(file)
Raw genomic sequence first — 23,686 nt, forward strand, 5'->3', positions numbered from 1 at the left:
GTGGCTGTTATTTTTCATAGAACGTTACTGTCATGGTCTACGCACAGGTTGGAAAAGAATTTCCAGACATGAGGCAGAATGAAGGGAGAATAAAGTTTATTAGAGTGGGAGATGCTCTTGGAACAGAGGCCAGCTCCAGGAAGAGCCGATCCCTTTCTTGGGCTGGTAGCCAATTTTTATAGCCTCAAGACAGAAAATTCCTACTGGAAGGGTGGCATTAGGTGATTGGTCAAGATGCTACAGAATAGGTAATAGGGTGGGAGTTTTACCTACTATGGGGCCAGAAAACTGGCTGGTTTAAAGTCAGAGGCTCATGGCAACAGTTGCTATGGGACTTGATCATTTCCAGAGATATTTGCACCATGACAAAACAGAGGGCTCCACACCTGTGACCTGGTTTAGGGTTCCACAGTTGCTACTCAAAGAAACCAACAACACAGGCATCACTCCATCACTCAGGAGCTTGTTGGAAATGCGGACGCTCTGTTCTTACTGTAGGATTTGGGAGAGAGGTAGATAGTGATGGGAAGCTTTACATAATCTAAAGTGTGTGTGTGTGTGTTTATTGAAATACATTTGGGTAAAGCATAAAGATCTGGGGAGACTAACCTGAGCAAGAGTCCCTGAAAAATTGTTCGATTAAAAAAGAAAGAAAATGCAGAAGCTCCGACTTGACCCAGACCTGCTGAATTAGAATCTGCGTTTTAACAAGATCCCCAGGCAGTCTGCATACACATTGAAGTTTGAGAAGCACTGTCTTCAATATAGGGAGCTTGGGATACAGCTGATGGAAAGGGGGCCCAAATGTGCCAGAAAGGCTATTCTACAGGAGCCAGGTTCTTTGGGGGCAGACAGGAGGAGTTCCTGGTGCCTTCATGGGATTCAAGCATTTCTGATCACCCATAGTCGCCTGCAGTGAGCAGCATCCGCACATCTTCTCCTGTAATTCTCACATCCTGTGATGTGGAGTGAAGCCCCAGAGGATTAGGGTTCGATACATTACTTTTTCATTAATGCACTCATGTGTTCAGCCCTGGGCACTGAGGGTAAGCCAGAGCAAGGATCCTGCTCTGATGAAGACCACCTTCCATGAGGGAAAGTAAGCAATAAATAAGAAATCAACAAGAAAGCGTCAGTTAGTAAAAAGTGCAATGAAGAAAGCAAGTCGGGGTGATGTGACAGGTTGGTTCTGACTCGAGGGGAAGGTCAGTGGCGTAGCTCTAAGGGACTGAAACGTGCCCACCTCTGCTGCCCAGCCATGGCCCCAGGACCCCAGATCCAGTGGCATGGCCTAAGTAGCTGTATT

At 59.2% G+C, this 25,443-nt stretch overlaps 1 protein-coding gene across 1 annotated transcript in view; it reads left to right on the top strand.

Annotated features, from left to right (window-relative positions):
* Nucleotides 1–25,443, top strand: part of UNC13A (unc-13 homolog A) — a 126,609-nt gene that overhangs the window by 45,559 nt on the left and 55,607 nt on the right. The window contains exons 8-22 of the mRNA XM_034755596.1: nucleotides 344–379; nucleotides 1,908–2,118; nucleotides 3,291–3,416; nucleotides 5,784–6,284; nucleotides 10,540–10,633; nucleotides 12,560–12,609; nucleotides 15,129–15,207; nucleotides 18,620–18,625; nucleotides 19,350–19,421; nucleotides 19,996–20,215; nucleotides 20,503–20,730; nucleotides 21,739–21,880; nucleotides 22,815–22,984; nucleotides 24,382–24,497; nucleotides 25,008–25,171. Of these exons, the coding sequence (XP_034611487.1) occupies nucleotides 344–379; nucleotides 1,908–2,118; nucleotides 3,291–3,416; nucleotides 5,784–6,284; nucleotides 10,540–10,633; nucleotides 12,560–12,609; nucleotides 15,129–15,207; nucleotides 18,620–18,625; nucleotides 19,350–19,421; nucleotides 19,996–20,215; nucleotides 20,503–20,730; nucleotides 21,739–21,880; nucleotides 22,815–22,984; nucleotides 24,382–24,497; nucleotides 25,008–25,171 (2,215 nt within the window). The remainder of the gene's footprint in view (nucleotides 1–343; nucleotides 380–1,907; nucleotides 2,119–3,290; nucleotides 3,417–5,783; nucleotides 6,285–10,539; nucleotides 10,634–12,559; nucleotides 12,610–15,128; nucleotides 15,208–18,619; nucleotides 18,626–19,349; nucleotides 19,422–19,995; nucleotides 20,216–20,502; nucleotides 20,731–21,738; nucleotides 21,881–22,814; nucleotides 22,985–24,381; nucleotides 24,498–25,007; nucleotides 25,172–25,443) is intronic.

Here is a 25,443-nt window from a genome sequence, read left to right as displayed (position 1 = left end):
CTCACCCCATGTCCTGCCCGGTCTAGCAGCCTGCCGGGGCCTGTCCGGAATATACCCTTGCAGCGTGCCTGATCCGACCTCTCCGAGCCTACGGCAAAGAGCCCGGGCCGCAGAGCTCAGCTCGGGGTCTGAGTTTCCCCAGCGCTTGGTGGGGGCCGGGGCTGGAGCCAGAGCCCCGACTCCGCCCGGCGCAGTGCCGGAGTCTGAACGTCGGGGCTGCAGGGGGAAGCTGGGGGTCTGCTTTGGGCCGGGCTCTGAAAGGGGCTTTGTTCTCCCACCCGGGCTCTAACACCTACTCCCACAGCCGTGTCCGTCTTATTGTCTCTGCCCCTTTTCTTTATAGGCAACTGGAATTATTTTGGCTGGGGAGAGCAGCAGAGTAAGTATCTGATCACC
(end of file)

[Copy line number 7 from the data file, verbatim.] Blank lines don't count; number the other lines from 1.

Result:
CTCACCCCATGTCCTGCCCGGTCTAGCAGCCTGCCGGGGCCTGTCCGGAATATACCCTTGCAGCGTGCCTGATCCGACCTCTCCGAGCCTACGGCAAAGAGCCCGGGCCGCAGAGCTCAGCTCGGGGTCTGAGTTTCCCCAGCGCTTGGTGGGGGCCGGGGCTGGAGCCAGAGCCCCGACTCCGCCCGGCGCAGTGCCGGAGTCTGAACGTCGGGGCTGCAGGGGGAAGCTGGGGGTCTGCTTTGGGCCGGGCTCTGAAAGGGGCTTTGTTCTCCCACCCGGGCTCTAACACCTACTCCCACAGCCGTGTCCGTCTTATTGTCTCTGCCCCTTTTCTTTATAGGCAACTGGAATTATTTTGGCTGGGGAGAGCAGCAGAGTAAGTATCTGATCACC